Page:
Buzzers! We all are familiar with this small gesture; a handshake. We do it almost in every aspect of our life, in office, family, friendship..we just did unconsciously. But, do we really know why a handshake become a regular norm or culture? Apparently, it all dated back to the 5th century BC in Greece. It proved by ancient text about handshaking or dexiosis showing Hera and Athena handshaking.
There are also other artifacts which depicting handshaking as you will see in the Pergamon Museum in Berlin. The gesture of handshaking is believed to be a symbol of peace since both parties don’t carry any weapons. Some also said this gesture is spreading in the medieval times when Roman knights handshake another knight in order to shake loose any hidden weapons.
There is a time in history where a handshake is a reason for the spreading of microbial pathogens. For example is the spreading of scabies because it requires skin-to-skin direct contact. The pandemic of the 2009 H1N1, a type of influenza virus, commonly spreading through it too.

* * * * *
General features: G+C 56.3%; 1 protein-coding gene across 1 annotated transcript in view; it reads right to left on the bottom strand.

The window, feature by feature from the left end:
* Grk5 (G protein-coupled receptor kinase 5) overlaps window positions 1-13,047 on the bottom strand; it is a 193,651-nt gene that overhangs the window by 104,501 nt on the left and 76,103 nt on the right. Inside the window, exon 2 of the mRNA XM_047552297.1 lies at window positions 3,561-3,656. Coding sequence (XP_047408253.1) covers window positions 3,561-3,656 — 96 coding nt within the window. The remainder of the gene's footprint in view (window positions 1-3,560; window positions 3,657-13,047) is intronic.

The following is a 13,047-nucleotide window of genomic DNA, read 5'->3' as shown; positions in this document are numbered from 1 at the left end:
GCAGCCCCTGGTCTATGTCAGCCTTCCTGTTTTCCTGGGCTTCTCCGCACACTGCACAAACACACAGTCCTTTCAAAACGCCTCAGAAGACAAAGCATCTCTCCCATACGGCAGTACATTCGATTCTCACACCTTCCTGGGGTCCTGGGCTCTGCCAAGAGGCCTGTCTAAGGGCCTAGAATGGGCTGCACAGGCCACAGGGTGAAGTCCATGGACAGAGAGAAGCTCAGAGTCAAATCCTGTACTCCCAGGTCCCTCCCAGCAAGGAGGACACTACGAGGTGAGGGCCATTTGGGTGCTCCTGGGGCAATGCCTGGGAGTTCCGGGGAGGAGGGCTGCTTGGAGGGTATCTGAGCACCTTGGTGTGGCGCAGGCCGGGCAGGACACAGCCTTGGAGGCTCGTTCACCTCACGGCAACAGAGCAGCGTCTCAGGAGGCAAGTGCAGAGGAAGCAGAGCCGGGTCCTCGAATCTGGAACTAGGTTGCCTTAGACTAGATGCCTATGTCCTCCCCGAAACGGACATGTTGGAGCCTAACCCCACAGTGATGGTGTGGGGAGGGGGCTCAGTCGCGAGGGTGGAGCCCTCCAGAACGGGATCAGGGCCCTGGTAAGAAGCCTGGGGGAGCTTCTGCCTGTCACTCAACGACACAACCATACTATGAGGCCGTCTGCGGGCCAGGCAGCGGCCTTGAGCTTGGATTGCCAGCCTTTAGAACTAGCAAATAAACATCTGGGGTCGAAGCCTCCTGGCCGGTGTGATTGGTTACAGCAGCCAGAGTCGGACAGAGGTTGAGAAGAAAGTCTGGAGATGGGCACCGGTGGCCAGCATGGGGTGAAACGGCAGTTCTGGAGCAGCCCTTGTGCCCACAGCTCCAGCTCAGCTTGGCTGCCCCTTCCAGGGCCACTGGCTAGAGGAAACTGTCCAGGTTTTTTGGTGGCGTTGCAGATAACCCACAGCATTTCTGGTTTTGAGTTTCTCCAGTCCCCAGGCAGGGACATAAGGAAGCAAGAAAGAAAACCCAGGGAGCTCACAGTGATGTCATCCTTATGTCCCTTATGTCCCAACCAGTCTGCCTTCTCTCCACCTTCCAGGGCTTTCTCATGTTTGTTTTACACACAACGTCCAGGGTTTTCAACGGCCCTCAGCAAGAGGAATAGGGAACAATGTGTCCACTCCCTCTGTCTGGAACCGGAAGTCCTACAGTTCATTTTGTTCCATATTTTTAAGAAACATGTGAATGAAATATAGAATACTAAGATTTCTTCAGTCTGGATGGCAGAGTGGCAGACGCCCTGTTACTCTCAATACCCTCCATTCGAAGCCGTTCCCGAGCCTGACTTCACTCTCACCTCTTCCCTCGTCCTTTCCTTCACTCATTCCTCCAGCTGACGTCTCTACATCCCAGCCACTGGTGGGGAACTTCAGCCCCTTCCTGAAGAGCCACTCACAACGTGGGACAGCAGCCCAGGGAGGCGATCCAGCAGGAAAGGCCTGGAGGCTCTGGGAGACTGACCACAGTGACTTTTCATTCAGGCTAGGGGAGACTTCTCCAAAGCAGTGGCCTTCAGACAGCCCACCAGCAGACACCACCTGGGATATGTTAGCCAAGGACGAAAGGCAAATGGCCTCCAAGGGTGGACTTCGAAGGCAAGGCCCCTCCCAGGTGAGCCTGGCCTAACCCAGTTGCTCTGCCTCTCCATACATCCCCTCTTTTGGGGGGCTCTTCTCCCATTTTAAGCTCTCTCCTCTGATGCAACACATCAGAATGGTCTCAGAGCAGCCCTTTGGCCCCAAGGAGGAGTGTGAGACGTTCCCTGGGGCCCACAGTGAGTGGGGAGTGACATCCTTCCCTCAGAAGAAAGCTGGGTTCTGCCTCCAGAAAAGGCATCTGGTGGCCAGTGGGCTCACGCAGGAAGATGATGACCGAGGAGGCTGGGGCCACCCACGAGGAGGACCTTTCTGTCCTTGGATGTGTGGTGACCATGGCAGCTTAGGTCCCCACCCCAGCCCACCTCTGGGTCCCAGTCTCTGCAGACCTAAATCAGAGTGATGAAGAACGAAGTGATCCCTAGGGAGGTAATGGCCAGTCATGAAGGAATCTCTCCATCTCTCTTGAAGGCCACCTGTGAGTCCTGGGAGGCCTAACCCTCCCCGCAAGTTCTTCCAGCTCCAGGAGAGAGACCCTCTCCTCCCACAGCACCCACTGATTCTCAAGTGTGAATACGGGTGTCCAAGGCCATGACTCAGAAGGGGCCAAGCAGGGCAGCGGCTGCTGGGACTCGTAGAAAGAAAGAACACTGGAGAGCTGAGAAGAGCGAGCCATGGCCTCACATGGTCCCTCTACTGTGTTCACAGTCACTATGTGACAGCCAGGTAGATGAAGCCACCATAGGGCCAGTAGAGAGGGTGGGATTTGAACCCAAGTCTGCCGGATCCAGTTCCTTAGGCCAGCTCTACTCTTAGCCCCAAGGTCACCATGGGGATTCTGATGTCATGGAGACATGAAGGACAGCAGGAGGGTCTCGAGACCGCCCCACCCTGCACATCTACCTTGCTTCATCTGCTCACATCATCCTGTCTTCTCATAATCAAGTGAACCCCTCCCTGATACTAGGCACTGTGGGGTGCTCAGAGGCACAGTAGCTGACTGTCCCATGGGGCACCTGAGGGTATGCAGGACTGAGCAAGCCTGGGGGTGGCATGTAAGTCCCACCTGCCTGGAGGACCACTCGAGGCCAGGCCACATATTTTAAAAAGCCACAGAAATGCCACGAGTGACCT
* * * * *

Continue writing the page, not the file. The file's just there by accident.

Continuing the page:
It makes Mark Sklansky, a doctor in UCLA, testing a handshake-free zone to limit the germs spreading and reduce the disease transmission. Even though UCLA didn’t ban handshake but they encourage other options of handshaking such as a fist-bump,waving smiling, or non-contact namaste gesture.
A proper handshake apparently different in every part of the world. Probably you have visited a career coach and they always tell you that a firm and strong handshake is showing that you are “confident” while in China and Japan they preferred a weak handshake. In South Korea, the older person will initiate the handshake and it’s preferred to grasp the right hand with your left hand, a free hand in the pocket is considered rude. In Russia, a handshake is done by man and rarely a woman. In some Arabic countries, a weak handshake is performed between people of the same gender only and usually followed by a kiss on the cheek. Men and women are not encouraged to do handshake in the Arab world since it’s a form of respect to not touching a woman’s body.